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MikeH  MikeH is offline
Join Date: 03 Nov 2007
Location: Oregon USA
Posts: 443

Thanks, Philippe. It is very useful to have the text itself before one. And thanks for your attempt, Abrac. For clarity, I should probably have included a translation of that important word "quatrieme". Also, the link was misleading, in that it puts "quatrieme" in brackets after "premier" (and it is not even that, but the "second"!). It is nice to know where that text is, too. I have scans of one copy, but this one might contain text I didn't know about--or perhaps have merely forgotten. I will have to look at it more closely. [Added later: actually, the book has both the second and the first cahiers ('notebooks"), the first after the second.]

If you look at the pages I indicated in my previous post, you will see an important aspect of Etteilla's astrological correspondences: in general, they do not relate to what is depicted on the cards, or even the upright keywords (which, strictly speaking, are not titles, as in the case of the TdM); they are a function of the card's number only; in his presentation, that is all he mentions in giving these correspondences.

An exception might be the Sun's relation to the Ace of Coins, which shows a large yellow circle and a handsome young man suggestive of Apollo. An association to Apollo and the Sun had also been suggested by de Mellet (; for the Sun, the association is to the Ace of Trefles, i.e. Clubs; but Clubs=Coins for him). Since Luna is also out of the traditional Ptolemaic order, there might be a connection to what is on the card there, too, but if so I do not know what it is. Most likely it simply replaces the Sun in the order. I cannot think of other exceptions.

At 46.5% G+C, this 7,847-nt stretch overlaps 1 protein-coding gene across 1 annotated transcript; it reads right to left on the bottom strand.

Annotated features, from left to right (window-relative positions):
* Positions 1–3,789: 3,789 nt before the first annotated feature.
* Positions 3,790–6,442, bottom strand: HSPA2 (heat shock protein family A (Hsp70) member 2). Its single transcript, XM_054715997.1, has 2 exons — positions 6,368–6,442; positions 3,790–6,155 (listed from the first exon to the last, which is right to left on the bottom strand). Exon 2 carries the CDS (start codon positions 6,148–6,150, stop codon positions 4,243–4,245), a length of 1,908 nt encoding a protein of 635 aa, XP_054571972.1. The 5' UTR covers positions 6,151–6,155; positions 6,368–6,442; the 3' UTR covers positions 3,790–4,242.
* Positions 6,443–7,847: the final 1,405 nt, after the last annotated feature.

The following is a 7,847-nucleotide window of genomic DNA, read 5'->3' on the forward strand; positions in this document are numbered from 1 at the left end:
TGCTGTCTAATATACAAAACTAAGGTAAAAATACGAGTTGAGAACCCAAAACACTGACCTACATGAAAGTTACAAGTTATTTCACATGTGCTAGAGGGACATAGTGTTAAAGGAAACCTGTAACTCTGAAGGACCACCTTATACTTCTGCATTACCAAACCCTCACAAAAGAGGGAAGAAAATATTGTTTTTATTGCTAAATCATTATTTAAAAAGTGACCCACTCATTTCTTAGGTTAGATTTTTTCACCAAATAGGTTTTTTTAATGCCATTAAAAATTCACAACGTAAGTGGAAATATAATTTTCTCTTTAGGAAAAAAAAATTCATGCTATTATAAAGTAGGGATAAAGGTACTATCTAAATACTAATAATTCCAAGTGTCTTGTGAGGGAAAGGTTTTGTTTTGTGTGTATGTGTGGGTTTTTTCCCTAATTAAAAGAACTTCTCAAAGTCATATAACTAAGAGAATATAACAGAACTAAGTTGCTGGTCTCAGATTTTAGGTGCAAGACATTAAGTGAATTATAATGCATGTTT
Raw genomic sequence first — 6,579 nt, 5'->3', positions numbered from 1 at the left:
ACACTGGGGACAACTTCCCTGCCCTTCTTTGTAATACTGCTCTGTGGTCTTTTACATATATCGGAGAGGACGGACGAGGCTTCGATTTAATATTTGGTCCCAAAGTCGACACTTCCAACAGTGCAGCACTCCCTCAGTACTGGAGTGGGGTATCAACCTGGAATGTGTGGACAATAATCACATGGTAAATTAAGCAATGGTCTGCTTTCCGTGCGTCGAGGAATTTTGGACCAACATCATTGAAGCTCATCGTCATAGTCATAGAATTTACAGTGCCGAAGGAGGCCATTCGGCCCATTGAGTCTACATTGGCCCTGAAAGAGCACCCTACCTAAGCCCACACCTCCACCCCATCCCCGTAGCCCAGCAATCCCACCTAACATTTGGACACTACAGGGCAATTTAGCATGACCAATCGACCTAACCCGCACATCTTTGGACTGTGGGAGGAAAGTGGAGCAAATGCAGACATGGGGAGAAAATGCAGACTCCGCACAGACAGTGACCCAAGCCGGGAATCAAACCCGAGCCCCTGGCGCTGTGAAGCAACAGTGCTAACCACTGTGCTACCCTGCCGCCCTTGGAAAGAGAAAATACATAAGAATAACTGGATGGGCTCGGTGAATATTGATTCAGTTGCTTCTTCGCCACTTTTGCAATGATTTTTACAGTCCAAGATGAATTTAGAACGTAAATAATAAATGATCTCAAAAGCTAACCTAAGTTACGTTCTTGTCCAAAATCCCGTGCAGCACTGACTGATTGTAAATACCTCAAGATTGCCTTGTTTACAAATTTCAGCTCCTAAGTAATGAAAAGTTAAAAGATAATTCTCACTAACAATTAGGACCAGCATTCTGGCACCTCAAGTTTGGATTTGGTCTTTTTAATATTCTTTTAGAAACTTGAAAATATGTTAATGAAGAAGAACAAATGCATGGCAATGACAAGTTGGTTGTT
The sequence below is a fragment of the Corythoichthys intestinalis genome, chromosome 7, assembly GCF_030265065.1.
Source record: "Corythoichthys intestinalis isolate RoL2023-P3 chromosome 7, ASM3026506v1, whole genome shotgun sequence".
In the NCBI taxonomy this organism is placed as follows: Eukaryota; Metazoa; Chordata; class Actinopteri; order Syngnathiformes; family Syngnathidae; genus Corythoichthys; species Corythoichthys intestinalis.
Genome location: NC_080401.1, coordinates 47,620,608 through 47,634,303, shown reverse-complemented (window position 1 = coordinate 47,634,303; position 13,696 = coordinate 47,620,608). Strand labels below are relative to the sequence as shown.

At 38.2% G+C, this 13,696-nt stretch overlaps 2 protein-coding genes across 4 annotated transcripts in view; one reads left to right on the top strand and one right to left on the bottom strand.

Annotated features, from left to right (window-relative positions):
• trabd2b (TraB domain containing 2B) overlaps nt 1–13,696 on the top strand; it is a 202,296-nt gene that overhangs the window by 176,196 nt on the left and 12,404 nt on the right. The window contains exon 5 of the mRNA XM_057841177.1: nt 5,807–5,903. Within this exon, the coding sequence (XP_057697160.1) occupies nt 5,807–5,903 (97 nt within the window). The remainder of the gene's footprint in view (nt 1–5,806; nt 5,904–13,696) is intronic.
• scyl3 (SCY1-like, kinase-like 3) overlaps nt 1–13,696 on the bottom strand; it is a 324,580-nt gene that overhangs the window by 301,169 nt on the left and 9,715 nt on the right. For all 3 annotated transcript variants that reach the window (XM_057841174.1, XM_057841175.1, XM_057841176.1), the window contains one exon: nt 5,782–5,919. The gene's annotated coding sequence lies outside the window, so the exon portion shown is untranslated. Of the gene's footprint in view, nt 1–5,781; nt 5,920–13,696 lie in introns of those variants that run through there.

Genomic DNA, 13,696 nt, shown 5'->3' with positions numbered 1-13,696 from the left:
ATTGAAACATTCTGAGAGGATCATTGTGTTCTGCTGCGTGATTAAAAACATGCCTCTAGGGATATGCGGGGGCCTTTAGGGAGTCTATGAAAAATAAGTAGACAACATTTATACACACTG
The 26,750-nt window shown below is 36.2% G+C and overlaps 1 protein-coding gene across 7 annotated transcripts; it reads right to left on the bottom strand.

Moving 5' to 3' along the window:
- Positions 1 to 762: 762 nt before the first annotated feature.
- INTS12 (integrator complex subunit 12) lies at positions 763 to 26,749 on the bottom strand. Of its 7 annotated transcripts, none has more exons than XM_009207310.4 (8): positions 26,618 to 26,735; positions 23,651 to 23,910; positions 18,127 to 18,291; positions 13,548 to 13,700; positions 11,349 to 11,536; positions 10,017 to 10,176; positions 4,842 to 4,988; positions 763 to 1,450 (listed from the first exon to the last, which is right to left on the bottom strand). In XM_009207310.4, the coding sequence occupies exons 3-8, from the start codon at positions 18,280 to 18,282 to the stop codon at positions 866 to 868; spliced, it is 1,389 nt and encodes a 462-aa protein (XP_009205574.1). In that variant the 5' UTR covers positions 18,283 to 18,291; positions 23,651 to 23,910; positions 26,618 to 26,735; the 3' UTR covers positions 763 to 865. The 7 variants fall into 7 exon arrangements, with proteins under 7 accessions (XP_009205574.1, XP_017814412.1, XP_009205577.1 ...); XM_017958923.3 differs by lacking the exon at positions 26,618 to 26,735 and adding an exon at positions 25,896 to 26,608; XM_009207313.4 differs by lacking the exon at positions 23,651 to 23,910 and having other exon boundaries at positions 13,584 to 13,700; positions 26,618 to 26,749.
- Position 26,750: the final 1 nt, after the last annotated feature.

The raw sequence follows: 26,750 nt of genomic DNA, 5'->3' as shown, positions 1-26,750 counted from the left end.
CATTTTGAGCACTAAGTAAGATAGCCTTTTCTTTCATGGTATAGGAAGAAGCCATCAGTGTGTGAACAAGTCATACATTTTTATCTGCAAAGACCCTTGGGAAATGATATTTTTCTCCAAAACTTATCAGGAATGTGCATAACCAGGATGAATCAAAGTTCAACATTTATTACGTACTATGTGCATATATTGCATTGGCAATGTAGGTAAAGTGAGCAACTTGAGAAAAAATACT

Etteilla insisted that his method of divination should be called "cartonomancy", that is, divination by means of numbers (nom, nombre). The astrological correspondences are a good example of this focus.

Etteilla's order of trumps is quite idiosyncratic, never seen elsewhere (even if there is a certain relationship to de Mellet's backwards presentation in Monde Primitif); that plus the mechanical nature of the assignments--in astrological order--suggests to me that the specific correspondences are also Etteilla's invention, with no precedent in any "secret societies" or prior systems of cartomancy.

The same cannot be said for his keywords, however. Unlike his zodiacal and planetary assignments, they are not a function of their number in Etteilla's sequence from 1 to 78. In the case of the trumps and court cards, they often do have a relationship to what is depicted on the card, a depiction that in most cases did not start with Etteilla. In the case of the number cards, there may have been at some point a relationship to the meaning of the suit and/or the number of suit signs present from 1 to 10, in some numerological system, probably with Pythagorean influence. In his writings I have seen no explanation for most of these keyword assignments; that in itself suggests that they are not original with him.

The method of associating cards with keywords is also seen in Bologna c. 1750, as Pratesi has shown (in English, with the document in Italian, toward the end of; in French, In my opinion there is some correlation between the actual keywords given there and those Etteilla chose, not always with the same cards but enough correlation to think that there may be some historical relationship. But that would take me at least one more post to document sufficiently. (See my post at; a correlation exists only for the suit cards, not the trumps (for which see my post at

So I agree with Decker, Depaulis, and Dummett (Wicked Pack p. 94) that Etteilla's system, at least in its keywords, is "largely fed from older French cartomancy"--in fact, not only French, but perhaps also Italian. I would expect that astrological associations to some of the cards also existed before Etteilla; however the specific astrological assignments that he gave, with at least one exception (the Ace of Coins), started with him.
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